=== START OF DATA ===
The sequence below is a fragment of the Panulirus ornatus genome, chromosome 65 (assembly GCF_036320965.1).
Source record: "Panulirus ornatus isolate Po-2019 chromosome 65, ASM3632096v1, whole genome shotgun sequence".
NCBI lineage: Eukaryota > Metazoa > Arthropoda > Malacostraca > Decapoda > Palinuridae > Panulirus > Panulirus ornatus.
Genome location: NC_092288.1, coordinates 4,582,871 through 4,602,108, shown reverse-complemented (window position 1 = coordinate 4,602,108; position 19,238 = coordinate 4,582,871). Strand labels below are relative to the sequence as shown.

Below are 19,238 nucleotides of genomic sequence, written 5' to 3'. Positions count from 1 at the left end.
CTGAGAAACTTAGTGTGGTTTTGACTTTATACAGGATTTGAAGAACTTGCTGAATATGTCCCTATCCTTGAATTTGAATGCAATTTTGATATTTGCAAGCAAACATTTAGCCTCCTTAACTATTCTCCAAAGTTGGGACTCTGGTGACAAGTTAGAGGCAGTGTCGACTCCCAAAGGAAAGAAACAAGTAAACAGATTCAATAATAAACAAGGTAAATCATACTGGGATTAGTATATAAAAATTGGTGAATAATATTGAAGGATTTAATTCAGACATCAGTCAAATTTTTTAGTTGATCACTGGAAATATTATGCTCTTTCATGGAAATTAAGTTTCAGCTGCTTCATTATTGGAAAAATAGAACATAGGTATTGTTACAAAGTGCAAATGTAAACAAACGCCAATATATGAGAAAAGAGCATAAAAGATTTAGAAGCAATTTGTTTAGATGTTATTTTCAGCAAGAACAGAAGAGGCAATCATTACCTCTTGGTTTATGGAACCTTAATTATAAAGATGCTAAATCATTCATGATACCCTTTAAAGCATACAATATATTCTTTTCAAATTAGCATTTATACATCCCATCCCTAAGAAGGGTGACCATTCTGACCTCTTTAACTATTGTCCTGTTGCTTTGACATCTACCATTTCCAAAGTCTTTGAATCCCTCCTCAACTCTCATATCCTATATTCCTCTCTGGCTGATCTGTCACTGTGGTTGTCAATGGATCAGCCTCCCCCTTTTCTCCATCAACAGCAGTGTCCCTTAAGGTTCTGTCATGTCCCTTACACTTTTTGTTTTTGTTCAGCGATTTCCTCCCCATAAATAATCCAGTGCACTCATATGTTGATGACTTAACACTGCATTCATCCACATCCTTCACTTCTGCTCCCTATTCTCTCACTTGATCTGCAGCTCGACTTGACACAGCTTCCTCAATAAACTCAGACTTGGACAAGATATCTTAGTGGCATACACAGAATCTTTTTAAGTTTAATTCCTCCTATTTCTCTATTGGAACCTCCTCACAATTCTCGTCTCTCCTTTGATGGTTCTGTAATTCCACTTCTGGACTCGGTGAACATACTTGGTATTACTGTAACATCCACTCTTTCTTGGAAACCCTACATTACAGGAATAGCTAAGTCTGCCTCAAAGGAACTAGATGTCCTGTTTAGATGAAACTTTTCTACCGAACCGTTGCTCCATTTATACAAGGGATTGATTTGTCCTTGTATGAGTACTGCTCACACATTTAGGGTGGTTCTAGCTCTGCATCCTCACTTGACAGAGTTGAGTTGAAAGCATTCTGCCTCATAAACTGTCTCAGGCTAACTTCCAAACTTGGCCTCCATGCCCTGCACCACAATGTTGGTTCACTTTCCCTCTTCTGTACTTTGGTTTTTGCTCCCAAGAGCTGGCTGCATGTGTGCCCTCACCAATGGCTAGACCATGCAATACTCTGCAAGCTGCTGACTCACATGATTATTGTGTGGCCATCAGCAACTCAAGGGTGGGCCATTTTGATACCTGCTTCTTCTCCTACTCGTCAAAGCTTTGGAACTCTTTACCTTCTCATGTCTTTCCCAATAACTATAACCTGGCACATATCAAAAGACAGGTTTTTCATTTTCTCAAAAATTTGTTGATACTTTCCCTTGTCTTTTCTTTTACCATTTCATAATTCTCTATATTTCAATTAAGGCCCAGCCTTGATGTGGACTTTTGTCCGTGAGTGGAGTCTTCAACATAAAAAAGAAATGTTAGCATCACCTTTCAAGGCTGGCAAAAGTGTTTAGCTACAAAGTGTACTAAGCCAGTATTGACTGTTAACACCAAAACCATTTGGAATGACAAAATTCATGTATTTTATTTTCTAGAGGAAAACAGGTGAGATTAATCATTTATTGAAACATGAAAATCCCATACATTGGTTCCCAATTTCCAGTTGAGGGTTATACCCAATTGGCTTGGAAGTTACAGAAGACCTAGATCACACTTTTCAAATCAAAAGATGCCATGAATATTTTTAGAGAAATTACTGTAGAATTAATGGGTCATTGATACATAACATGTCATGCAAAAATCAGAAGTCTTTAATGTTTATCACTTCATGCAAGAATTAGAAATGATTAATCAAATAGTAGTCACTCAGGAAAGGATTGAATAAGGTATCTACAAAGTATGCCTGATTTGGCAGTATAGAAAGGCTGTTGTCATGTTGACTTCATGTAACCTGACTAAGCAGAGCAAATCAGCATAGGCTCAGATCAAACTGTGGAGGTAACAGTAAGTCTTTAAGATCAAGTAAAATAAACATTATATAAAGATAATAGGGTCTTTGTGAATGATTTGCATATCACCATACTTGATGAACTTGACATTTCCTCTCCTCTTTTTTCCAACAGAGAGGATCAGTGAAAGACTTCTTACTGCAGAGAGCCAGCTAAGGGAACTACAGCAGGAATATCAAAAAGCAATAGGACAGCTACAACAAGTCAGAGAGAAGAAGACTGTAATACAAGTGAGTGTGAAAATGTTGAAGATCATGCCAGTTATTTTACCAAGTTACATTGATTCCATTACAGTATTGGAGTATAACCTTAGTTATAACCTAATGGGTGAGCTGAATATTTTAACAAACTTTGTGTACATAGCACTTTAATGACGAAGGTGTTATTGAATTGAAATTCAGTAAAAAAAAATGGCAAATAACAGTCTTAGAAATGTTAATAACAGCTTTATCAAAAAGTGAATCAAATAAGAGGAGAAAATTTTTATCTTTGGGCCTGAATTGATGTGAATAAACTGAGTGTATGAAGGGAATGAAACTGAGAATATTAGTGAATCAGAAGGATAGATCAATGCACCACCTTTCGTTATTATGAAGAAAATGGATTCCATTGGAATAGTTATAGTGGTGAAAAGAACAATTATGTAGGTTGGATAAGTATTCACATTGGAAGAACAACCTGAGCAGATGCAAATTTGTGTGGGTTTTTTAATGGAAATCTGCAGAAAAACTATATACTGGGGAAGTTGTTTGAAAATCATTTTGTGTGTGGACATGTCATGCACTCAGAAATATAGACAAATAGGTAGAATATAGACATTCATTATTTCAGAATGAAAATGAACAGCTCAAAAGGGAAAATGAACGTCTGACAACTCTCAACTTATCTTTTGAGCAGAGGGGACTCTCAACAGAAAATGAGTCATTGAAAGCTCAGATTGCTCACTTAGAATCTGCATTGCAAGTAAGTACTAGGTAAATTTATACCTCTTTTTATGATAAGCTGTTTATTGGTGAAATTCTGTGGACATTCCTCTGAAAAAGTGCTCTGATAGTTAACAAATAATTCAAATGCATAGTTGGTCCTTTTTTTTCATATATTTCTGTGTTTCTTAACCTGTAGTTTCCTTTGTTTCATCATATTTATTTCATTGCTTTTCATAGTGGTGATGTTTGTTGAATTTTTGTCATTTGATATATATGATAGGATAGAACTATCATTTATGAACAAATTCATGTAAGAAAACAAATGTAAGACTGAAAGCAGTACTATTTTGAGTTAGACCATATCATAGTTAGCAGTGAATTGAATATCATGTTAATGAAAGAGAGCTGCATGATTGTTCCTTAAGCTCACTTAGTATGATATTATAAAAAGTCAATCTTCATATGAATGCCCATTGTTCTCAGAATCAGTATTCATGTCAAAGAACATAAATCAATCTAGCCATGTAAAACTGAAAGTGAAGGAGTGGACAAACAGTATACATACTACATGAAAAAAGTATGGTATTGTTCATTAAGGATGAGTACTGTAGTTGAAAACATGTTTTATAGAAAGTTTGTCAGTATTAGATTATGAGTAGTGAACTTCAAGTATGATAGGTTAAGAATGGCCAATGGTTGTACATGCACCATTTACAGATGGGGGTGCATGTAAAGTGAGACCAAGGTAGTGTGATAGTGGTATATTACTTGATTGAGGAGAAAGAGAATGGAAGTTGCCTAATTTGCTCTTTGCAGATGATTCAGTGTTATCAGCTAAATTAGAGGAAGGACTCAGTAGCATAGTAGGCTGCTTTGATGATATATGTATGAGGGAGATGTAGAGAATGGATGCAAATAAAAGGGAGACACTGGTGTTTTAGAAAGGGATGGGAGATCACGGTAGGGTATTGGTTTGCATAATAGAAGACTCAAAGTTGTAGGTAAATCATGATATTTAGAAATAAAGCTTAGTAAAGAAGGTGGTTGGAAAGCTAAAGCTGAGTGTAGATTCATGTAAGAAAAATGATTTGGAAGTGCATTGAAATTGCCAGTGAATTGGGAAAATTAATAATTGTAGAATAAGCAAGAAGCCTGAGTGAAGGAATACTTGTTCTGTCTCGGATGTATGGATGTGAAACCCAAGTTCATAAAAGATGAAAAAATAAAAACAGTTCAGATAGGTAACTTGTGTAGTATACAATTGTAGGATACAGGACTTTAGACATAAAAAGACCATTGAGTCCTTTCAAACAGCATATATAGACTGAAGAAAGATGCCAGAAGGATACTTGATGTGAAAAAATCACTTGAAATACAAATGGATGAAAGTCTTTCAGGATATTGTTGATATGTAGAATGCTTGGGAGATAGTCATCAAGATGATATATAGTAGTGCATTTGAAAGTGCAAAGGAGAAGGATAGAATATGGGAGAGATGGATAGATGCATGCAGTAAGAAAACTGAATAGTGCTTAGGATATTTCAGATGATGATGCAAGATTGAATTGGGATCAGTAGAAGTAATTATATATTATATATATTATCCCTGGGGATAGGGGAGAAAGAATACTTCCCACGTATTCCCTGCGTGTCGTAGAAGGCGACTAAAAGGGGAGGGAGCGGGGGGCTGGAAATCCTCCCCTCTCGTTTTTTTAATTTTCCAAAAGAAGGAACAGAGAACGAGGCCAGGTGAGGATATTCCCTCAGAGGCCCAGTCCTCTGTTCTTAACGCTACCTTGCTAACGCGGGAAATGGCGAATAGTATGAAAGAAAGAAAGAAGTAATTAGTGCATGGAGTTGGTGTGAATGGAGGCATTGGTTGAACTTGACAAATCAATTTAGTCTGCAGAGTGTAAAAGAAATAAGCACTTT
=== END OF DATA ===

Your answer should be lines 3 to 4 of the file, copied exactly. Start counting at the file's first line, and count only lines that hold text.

NCBI lineage: Eukaryota > Metazoa > Arthropoda > Malacostraca > Decapoda > Palinuridae > Panulirus > Panulirus ornatus.
Genome location: NC_092288.1, coordinates 4,582,871 through 4,602,108, shown reverse-complemented (window position 1 = coordinate 4,602,108; position 19,238 = coordinate 4,582,871). Strand labels below are relative to the sequence as shown.